Case law in most jurisdictions holds that the status of the insurance company as client or non-client turns on the presence or absence of conflicts of interest. In general, an actual or potential conflict of interest typically created by a coverage dispute precludes joint representation. Some commentators argue that the potential for conflicts of interest in insurance defense renders dual representation impossible or problematic in every case, but the position has only very limited support in the case law… In the absence of a coverage issue, the insurer is a co-client. As the relative interests of the insurance company and the insured in litigation vary, the insurer's status as co-client or non-client third-party payor varies accordingly. If the interests of insurer and insured converge sufficiently, the insurer is a co-client; if the interests diverge sufficiently, the insurer is merely a third-party payor.

 

STAROSIELEC’S SERIOUS (INJURY) SIDE OF NEW YORK NO FAULT

Mark Starosielec
[email protected]

 

4/1/08             Becerril v. Sol Cab Company

Appellate Division, First Department          

Failure to Explain Plaintiff’s Injuries were Caused by MVA Leads to SJ

The Appellate Division reversed a lower court order which had denied defendants’ motion for summary judgment dismissing the complaint on the ground that plaintiff did not sustain a serious injury. On appeal, defendants established a prima facie entitlement by submitting the affirmed report of a radiologist who opined that plaintiff’s MRI films revealed degenerative disc disease, and no evidence of post-traumatic injury to the disc structures.  In opposition, plaintiffs failed to raise a triable issue of fact. Although plaintiff submitted an affirmed report from his treating chiropractor, no adequate explanation was provided that plaintiff’s injuries were caused by the subject accident (see Style v Joseph, 32 AD3d 212, 215 [2006]). Notably, plaintiff conceded at his deposition that he sustained injuries to his neck and back in a prior accident.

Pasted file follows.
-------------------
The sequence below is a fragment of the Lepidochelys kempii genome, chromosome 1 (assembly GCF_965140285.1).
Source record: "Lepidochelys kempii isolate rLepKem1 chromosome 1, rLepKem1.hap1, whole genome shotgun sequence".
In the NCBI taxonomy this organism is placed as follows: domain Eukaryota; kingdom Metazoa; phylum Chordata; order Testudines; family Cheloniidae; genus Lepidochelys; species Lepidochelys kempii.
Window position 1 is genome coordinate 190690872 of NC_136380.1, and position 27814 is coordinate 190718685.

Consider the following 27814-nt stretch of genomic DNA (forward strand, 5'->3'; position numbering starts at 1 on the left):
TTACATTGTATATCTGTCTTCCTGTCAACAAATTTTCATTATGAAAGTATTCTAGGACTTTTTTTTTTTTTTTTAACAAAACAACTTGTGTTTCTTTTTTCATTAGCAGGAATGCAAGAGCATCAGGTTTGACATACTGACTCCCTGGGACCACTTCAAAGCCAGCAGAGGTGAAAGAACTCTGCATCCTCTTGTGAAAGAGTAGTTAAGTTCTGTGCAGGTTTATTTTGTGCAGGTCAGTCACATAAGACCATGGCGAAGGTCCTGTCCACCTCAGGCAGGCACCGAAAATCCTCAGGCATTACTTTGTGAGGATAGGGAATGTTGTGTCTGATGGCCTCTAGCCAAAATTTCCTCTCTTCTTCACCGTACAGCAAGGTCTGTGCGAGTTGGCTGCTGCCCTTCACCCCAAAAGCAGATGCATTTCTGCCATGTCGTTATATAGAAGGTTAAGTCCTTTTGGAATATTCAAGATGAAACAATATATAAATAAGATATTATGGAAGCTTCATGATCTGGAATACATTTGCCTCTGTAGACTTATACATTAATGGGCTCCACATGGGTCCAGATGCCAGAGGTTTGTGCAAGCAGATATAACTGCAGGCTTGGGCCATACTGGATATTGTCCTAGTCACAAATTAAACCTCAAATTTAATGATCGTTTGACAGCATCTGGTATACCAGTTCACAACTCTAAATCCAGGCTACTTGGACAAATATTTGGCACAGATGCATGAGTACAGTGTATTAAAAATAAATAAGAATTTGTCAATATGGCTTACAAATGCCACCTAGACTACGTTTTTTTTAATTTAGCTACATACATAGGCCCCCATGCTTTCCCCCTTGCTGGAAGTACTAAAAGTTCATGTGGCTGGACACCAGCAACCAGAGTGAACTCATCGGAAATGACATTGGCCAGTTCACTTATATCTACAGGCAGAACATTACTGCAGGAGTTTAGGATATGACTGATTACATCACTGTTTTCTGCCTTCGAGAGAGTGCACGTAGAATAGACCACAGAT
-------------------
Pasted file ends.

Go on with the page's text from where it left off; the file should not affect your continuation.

4/1/08              Breland v. Karnak Corp.

Appellate Division, Second Department     

Court to Litigants: Address ALL Serious Injury Categories Alleged in Lawsuit

 

Addressing some serious injury categories but ignoring others cost defendants summary judgment. Plaintiff had appealed an order which granted the defendants' motion for summary judgment dismissing the complaint. The Appellate Division modified the order as defendant failed to address plaintiff’s serious injury claim under the 90/180 day category.

The defendants made a prima facie showing that the plaintiff did not sustain, a “permanent loss of use of a body organ, member, function or system [, a] permanent consequential limitation of use of a body organ or member [or a] significant limitation of use of a body function or system” within the meaning of Insurance Law § 5102(d). However, inasmuch as the defendants failed to satisfy their prima facie burden with respect to the 90/180 day branch of their motion, it is unnecessary to consider whether the plaintiff’s papers were sufficient to raise a triable issue of fact in opposition.

04/01/08          Colacino v. Andrews

Appellate Division, Second Department

Missing Six Months of Work = Serious Injury Under the 90/180 SI Category